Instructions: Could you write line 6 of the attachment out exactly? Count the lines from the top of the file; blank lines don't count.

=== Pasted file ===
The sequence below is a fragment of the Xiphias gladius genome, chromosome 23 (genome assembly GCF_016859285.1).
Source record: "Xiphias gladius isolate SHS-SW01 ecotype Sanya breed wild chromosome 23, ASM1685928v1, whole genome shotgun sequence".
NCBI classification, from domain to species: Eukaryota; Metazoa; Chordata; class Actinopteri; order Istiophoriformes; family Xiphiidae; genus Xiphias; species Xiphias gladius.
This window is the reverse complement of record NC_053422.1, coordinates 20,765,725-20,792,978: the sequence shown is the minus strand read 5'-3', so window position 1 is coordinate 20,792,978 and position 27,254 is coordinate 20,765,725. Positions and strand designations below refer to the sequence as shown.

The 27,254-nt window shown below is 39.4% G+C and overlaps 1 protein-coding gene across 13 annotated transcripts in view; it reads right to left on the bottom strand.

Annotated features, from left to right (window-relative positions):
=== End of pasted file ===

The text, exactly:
Annotated features, from left to right (window-relative positions):